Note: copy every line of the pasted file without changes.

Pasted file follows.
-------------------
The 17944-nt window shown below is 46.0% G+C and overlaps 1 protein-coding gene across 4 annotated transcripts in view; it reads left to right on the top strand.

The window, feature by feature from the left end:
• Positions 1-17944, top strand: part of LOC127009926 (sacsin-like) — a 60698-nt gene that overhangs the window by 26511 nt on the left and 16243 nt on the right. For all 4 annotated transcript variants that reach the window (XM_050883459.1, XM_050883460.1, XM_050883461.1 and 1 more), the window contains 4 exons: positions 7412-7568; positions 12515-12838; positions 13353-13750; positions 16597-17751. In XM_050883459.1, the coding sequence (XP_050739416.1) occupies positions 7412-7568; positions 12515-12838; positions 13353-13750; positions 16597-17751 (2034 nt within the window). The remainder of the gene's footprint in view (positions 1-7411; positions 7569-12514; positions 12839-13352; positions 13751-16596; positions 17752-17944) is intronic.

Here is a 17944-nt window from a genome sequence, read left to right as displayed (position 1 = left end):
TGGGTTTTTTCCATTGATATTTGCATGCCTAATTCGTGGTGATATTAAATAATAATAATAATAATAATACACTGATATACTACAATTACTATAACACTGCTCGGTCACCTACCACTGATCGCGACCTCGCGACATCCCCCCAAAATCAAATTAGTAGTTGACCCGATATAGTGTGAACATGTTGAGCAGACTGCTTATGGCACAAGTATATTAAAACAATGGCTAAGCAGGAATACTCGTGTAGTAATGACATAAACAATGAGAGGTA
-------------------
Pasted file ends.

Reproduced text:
The 17944-nt window shown below is 46.0% G+C and overlaps 1 protein-coding gene across 4 annotated transcripts in view; it reads left to right on the top strand.

The window, feature by feature from the left end:
• Positions 1-17944, top strand: part of LOC127009926 (sacsin-like) — a 60698-nt gene that overhangs the window by 26511 nt on the left and 16243 nt on the right. For all 4 annotated transcript variants that reach the window (XM_050883459.1, XM_050883460.1, XM_050883461.1 and 1 more), the window contains 4 exons: positions 7412-7568; positions 12515-12838; positions 13353-13750; positions 16597-17751. In XM_050883459.1, the coding sequence (XP_050739416.1) occupies positions 7412-7568; positions 12515-12838; positions 13353-13750; positions 16597-17751 (2034 nt within the window). The remainder of the gene's footprint in view (positions 1-7411; positions 7569-12514; positions 12839-13352; positions 13751-16596; positions 17752-17944) is intronic.

Here is a 17944-nt window from a genome sequence, read left to right as displayed (position 1 = left end):
TGGGTTTTTTCCATTGATATTTGCATGCCTAATTCGTGGTGATATTAAATAATAATAATAATAATAATACACTGATATACTACAATTACTATAACACTGCTCGGTCACCTACCACTGATCGCGACCTCGCGACATCCCCCCAAAATCAAATTAGTAGTTGACCCGATATAGTGTGAACATGTTGAGCAGACTGCTTATGGCACAAGTATATTAAAACAATGGCTAAGCAGGAATACTCGTGTAGTAATGACATAAACAATGAGAGGTA